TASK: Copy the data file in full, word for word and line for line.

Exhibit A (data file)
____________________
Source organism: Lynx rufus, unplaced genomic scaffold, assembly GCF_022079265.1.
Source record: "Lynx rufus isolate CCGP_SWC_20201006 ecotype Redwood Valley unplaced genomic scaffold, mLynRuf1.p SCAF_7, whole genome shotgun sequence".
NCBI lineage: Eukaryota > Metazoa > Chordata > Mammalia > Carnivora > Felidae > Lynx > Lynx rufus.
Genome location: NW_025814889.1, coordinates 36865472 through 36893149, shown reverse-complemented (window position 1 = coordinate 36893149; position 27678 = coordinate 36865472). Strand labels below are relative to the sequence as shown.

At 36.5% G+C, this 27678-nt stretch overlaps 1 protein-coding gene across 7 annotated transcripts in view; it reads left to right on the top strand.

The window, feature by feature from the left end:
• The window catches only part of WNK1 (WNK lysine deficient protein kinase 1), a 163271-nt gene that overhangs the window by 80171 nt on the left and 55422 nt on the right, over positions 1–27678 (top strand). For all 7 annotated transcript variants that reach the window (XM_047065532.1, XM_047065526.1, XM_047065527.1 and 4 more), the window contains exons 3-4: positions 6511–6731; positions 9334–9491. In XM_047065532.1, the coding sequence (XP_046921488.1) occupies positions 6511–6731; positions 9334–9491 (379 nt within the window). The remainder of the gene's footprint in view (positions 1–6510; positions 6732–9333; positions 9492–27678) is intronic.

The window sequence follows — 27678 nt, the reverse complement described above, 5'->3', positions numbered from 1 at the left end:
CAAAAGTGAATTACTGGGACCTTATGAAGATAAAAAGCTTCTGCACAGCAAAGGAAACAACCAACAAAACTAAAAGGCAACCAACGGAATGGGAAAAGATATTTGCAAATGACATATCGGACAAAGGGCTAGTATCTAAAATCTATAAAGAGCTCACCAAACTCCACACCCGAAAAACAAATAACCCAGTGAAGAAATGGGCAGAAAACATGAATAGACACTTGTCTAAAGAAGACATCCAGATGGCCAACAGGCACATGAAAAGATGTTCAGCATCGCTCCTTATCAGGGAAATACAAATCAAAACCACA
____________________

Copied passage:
Source organism: Lynx rufus, unplaced genomic scaffold, assembly GCF_022079265.1.
Source record: "Lynx rufus isolate CCGP_SWC_20201006 ecotype Redwood Valley unplaced genomic scaffold, mLynRuf1.p SCAF_7, whole genome shotgun sequence".
NCBI lineage: Eukaryota > Metazoa > Chordata > Mammalia > Carnivora > Felidae > Lynx > Lynx rufus.
Genome location: NW_025814889.1, coordinates 36865472 through 36893149, shown reverse-complemented (window position 1 = coordinate 36893149; position 27678 = coordinate 36865472). Strand labels below are relative to the sequence as shown.

At 36.5% G+C, this 27678-nt stretch overlaps 1 protein-coding gene across 7 annotated transcripts in view; it reads left to right on the top strand.

The window, feature by feature from the left end:
• The window catches only part of WNK1 (WNK lysine deficient protein kinase 1), a 163271-nt gene that overhangs the window by 80171 nt on the left and 55422 nt on the right, over positions 1–27678 (top strand). For all 7 annotated transcript variants that reach the window (XM_047065532.1, XM_047065526.1, XM_047065527.1 and 4 more), the window contains exons 3-4: positions 6511–6731; positions 9334–9491. In XM_047065532.1, the coding sequence (XP_046921488.1) occupies positions 6511–6731; positions 9334–9491 (379 nt within the window). The remainder of the gene's footprint in view (positions 1–6510; positions 6732–9333; positions 9492–27678) is intronic.

The window sequence follows — 27678 nt, the reverse complement described above, 5'->3', positions numbered from 1 at the left end:
CAAAAGTGAATTACTGGGACCTTATGAAGATAAAAAGCTTCTGCACAGCAAAGGAAACAACCAACAAAACTAAAAGGCAACCAACGGAATGGGAAAAGATATTTGCAAATGACATATCGGACAAAGGGCTAGTATCTAAAATCTATAAAGAGCTCACCAAACTCCACACCCGAAAAACAAATAACCCAGTGAAGAAATGGGCAGAAAACATGAATAGACACTTGTCTAAAGAAGACATCCAGATGGCCAACAGGCACATGAAAAGATGTTCAGCATCGCTCCTTATCAGGGAAATACAAATCAAAACCACA